0
11

19 Easy Ways to Save Money on Your Trip to Iceland

It’s no secret that Iceland is one of the most expensive countries in the world to visit. If you’re not careful, you can blow your budget pretty quickly. And who doesn’t want to save some money?!

I’m here to tell you that traveling in Iceland on the cheap CAN be done! With some planning ahead, using these helpful tips will ensure you are able to experience all of the beauty in Iceland, without breaking the bank.

This post is part 3 of the ultimate road trip planning series:

Here are 19 EASY ways to save money when traveling to Iceland.

 

Transportation

  • Rent a manual transmission
    • Manual vehicles are in less demand – people don’t want to have to shift (ahem, Americans).
  • Rent a diesel vehicle
    • The diesel price per liter is more economical to fill up the vehicle.
  • Rent a smaller car
    • Are you visiting in summer? Are you just driving the Golden Circle or Ring Road? Then you don’t need a 4wd vehicle. You can save looooots of money by renting a small car.
      • Want to save money on your car rental? Use #BLUELWV at checkout for a 7% off your entire rental price!

  • Visit outside of peak season
    • Peak tourist season is between May and September, often times rental companies list vehicles at a reduced rate outside of those months.
  • Skip the GPS
    • At $10/day, you’re better off buying a paper map and navigating Iceland the good ol’ fashioned way!

19 easy ways to save money while traveling in Iceland | Life With a View

Sleeping

  • Couch Surfing
    • I have never personally surfed on someone’s couch, but I think this is an awesome way to not only save money, but make friends with the locals.
  • Camping
    • Of course, this requires bringing all of your own gear, but there are plentyyyy of options for camping in Iceland and I can’t even think of a more beautiful country to camp around.
    • Please note, this does NOT mean that you can set up a tent wherever you see an open area. Make sure to camp in designated areas only!
  • Hostels
    • Become a Hostelling International Member will give you discounted rates. There is an annual membership fee of $28 USD, but it will pay for itself if you use Hostel accommodations often.
    • Bring your own sheets and towels. Hostels are great, but will usually charge for bedding and towels.
  • Guesthouses
    • We primarily stayed in guesthouses on our trip around the Ring Road, and were very happy with the accommodations. We used Booking.com to reserve everything which has an awesome 24-hour cancellation policy. They also have a super convenient app that stores all of your rentals in one place and lists all of the features of each place (check-in time, wi-fi included, parking info, etc.)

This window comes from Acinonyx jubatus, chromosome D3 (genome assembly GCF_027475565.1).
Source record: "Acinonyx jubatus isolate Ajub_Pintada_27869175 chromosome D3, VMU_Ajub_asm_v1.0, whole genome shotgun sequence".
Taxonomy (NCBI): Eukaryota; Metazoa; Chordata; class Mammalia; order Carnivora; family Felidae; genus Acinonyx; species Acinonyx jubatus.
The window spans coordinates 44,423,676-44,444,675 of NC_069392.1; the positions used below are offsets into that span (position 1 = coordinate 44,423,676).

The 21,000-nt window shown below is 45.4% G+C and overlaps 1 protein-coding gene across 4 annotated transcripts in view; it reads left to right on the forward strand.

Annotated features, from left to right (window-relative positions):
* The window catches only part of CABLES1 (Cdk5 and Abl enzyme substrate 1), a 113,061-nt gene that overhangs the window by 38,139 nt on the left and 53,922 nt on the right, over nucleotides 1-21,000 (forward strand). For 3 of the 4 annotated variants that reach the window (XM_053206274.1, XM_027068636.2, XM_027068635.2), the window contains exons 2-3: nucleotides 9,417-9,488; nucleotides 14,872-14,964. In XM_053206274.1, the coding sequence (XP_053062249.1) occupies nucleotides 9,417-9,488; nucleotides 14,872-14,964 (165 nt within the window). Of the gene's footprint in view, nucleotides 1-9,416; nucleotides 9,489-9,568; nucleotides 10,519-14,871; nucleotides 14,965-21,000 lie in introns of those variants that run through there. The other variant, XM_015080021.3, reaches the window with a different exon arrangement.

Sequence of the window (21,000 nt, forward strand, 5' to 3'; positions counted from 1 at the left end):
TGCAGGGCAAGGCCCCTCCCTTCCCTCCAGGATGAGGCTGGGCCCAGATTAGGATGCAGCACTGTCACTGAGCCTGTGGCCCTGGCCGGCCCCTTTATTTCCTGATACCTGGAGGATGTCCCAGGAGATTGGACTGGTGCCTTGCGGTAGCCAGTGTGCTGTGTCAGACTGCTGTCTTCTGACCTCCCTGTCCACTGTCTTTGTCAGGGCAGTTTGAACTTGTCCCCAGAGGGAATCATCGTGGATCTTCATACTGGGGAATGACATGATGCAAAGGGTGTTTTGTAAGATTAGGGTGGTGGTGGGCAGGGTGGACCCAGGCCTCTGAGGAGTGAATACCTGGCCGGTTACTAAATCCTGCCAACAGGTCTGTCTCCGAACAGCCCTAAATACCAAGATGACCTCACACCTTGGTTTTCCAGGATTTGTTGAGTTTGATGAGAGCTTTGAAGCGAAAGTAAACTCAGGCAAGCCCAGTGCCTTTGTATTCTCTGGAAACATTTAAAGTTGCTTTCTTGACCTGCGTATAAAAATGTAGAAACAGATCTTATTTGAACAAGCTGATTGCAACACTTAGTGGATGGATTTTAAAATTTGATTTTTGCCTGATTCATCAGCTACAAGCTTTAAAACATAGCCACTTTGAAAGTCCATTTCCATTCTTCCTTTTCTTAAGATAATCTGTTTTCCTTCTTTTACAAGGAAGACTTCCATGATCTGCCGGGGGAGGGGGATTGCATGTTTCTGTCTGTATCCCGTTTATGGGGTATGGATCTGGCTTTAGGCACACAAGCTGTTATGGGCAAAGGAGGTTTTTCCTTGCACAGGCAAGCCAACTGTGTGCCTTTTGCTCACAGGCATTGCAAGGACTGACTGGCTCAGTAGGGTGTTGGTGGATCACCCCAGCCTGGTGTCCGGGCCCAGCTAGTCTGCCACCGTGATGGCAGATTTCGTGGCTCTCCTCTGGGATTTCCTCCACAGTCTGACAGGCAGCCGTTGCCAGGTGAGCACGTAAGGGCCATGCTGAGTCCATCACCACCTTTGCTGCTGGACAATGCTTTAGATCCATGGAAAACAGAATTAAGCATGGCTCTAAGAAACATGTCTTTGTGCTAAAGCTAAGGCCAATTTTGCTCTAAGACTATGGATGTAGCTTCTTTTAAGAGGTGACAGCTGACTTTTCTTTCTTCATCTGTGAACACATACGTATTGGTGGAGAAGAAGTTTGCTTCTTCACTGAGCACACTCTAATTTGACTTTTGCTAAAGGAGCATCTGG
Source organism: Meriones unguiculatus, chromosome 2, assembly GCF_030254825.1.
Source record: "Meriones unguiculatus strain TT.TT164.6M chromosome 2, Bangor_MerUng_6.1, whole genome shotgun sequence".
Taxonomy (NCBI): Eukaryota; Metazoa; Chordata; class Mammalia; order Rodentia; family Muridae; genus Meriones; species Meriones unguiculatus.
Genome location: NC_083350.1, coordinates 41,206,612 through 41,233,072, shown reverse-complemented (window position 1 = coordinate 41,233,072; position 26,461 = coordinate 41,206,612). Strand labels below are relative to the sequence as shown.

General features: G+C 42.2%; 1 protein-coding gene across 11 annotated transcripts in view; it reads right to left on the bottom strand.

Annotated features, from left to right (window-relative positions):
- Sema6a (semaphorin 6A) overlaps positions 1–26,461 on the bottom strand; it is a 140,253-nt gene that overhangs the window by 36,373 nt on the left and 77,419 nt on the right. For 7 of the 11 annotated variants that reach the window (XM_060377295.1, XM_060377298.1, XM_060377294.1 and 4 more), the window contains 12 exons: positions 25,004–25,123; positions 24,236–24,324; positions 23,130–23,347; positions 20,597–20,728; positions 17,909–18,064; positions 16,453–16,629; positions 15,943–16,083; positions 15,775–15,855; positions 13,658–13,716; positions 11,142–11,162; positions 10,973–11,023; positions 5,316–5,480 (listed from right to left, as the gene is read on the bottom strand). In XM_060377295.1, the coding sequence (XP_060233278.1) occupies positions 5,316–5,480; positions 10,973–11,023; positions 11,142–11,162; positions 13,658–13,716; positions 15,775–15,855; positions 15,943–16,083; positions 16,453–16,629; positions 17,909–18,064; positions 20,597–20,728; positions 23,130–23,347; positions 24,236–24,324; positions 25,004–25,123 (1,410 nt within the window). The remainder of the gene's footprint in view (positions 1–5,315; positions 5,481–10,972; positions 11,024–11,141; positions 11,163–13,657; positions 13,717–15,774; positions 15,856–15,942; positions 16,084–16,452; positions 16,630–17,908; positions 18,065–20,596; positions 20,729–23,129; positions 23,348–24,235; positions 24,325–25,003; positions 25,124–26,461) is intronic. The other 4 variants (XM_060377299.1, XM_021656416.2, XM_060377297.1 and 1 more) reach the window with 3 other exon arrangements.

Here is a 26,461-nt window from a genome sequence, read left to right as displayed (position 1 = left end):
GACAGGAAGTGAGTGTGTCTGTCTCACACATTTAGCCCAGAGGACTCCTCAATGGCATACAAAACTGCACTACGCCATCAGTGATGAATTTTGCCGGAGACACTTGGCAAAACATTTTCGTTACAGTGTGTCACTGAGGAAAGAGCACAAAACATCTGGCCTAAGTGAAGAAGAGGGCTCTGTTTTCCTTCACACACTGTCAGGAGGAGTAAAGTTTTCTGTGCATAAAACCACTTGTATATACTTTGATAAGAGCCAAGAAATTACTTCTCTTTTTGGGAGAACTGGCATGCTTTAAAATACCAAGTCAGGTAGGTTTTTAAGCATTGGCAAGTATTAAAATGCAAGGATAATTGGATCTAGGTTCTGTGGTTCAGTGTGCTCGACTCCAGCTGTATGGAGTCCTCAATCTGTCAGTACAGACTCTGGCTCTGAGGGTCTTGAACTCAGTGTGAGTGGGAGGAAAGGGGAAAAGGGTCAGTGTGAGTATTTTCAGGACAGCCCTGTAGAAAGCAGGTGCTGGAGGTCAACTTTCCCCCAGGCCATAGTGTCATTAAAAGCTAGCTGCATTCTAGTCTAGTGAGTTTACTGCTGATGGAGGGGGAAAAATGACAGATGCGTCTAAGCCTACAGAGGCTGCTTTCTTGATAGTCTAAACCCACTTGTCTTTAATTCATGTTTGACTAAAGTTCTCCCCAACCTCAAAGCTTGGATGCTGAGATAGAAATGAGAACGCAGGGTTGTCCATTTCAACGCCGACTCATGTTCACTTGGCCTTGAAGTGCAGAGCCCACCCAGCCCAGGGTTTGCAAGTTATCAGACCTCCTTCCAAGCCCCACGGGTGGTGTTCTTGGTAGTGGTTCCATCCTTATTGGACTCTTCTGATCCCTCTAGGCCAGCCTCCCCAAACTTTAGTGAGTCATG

• Camper vans
    • Combine your vehicle and accommodation into one with this brilliant vehicle! Each van is equipped with sleeping and cooking capabilities! I seriously wish I would have known about camper vans when we booked our trip, it sounds like an amazing way to travel around Iceland!
      • Ready to book your camper van? Happy Campers is the original and BEST camper rental in Iceland!

Eating

No question, eating could easily be the most expensive part of your trip to Iceland. Although the food in Iceland is seriously delicious and I think certain things are worth a splurge, sometimes feeding yourself is not where you want to spend your money.

  • Buy food at a grocery store and cook at your accommodation
  • See if breakfast is included in your stay. This is obviously a great way to save money, and also to experience an Icelandic breakfast!
  • No tipping at restaurants!
    • Of course Icelanders know that tipping is a big part of American culture so they would never turn down some extra added to the bill, but the wages for servers in Iceland is higher and the tip is already built into the cost of the meal.
READ MORE:   The Most Terrifying Driving Experience of my Life

3 tips for eating on a budget in Iceland | Life With a View

Drinking

  • Buy alcohol at duty-free in the KEF airport
    • Do yourself a huge favor and get any sort of alcohol you would want for your tip before you leave the airport. This will be your second biggest money saver (next to food!) Even Icelanders stock up on alcohol at duty-free!
    • You can expect to pay $8-10 USD for a standard bottle of beer or a glass of wine at any bar or restaurant.
  • Bring a travel coffee mug
    • One thing you will not find in Iceland is a Starbucks (thank goodness!) But Icelanders LOVE coffee, and they know how to brew it well. You will be able to find coffee at any gas station, or often times coffee shops will be added on next to gas stations. I’ve even seen small cafe’s pop up at the major attractions.
    • If breakfast is included at your accommodation, have them fill up your mug before you head on on your adventure for the day!
  • Bring a refillable water bottle